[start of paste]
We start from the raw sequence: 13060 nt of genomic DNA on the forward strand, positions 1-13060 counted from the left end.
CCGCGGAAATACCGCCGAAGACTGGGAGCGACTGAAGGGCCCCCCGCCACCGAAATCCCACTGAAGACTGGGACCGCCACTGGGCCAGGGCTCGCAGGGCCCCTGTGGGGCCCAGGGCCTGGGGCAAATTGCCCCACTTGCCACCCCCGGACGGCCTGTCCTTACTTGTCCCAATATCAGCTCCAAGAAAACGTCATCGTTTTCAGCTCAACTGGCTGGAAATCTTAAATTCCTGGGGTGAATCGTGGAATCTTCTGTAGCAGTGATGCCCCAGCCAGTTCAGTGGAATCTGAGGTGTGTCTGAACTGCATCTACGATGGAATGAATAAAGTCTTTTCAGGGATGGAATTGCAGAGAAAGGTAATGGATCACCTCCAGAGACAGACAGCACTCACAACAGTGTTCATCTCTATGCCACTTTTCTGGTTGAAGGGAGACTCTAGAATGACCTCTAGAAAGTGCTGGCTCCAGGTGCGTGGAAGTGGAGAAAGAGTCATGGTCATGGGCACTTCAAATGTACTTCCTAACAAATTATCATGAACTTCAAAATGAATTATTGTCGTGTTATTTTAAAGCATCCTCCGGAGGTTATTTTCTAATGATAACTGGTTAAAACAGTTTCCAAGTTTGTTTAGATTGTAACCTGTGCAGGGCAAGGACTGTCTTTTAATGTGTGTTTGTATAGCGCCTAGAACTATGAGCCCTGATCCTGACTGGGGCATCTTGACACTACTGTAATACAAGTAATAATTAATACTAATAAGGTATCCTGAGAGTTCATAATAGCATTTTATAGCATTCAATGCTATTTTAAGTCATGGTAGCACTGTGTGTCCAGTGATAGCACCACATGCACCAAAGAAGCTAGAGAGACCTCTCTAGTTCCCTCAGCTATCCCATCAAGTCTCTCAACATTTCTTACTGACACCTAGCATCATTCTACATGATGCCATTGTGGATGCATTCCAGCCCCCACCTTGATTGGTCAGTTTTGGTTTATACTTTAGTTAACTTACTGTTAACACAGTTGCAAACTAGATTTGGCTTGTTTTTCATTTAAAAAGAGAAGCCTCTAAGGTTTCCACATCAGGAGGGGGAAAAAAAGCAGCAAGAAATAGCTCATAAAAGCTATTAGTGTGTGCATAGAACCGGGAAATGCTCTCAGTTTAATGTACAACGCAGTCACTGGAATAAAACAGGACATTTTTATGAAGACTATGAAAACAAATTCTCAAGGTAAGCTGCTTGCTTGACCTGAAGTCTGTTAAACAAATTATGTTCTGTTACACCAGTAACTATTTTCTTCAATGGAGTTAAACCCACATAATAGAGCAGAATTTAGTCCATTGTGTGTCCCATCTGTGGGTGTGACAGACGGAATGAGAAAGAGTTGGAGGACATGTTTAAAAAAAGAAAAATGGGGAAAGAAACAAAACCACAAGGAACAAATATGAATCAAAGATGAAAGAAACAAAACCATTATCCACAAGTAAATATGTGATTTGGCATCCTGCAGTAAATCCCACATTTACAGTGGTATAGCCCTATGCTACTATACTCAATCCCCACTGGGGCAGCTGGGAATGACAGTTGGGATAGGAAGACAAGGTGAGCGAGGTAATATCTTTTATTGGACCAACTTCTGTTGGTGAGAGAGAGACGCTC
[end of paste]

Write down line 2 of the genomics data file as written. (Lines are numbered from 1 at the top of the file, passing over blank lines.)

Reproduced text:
CCGCGGAAATACCGCCGAAGACTGGGAGCGACTGAAGGGCCCCCCGCCACCGAAATCCCACTGAAGACTGGGACCGCCACTGGGCCAGGGCTCGCAGGGCCCCTGTGGGGCCCAGGGCCTGGGGCAAATTGCCCCACTTGCCACCCCCGGACGGCCTGTCCTTACTTGTCCCAATATCAGCTCCAAGAAAACGTCATCGTTTTCAGCTCAACTGGCTGGAAATCTTAAATTCCTGGGGTGAATCGTGGAATCTTCTGTAGCAGTGATGCCCCAGCCAGTTCAGTGGAATCTGAGGTGTGTCTGAACTGCATCTACGATGGAATGAATAAAGTCTTTTCAGGGATGGAATTGCAGAGAAAGGTAATGGATCACCTCCAGAGACAGACAGCACTCACAACAGTGTTCATCTCTATGCCACTTTTCTGGTTGAAGGGAGACTCTAGAATGACCTCTAGAAAGTGCTGGCTCCAGGTGCGTGGAAGTGGAGAAAGAGTCATGGTCATGGGCACTTCAAATGTACTTCCTAACAAATTATCATGAACTTCAAAATGAATTATTGTCGTGTTATTTTAAAGCATCCTCCGGAGGTTATTTTCTAATGATAACTGGTTAAAACAGTTTCCAAGTTTGTTTAGATTGTAACCTGTGCAGGGCAAGGACTGTCTTTTAATGTGTGTTTGTATAGCGCCTAGAACTATGAGCCCTGATCCTGACTGGGGCATCTTGACACTACTGTAATACAAGTAATAATTAATACTAATAAGGTATCCTGAGAGTTCATAATAGCATTTTATAGCATTCAATGCTATTTTAAGTCATGGTAGCACTGTGTGTCCAGTGATAGCACCACATGCACCAAAGAAGCTAGAGAGACCTCTCTAGTTCCCTCAGCTATCCCATCAAGTCTCTCAACATTTCTTACTGACACCTAGCATCATTCTACATGATGCCATTGTGGATGCATTCCAGCCCCCACCTTGATTGGTCAGTTTTGGTTTATACTTTAGTTAACTTACTGTTAACACAGTTGCAAACTAGATTTGGCTTGTTTTTCATTTAAAAAGAGAAGCCTCTAAGGTTTCCACATCAGGAGGGGGAAAAAAAGCAGCAAGAAATAGCTCATAAAAGCTATTAGTGTGTGCATAGAACCGGGAAATGCTCTCAGTTTAATGTACAACGCAGTCACTGGAATAAAACAGGACATTTTTATGAAGACTATGAAAACAAATTCTCAAGGTAAGCTGCTTGCTTGACCTGAAGTCTGTTAAACAAATTATGTTCTGTTACACCAGTAACTATTTTCTTCAATGGAGTTAAACCCACATAATAGAGCAGAATTTAGTCCATTGTGTGTCCCATCTGTGGGTGTGACAGACGGAATGAGAAAGAGTTGGAGGACATGTTTAAAAAAAGAAAAATGGGGAAAGAAACAAAACCACAAGGAACAAATATGAATCAAAGATGAAAGAAACAAAACCATTATCCACAAGTAAATATGTGATTTGGCATCCTGCAGTAAATCCCACATTTACAGTGGTATAGCCCTATGCTACTATACTCAATCCCCACTGGGGCAGCTGGGAATGACAGTTGGGATAGGAAGACAAGGTGAGCGAGGTAATATCTTTTATTGGACCAACTTCTGTTGGTGAGAGAGAGACGCTC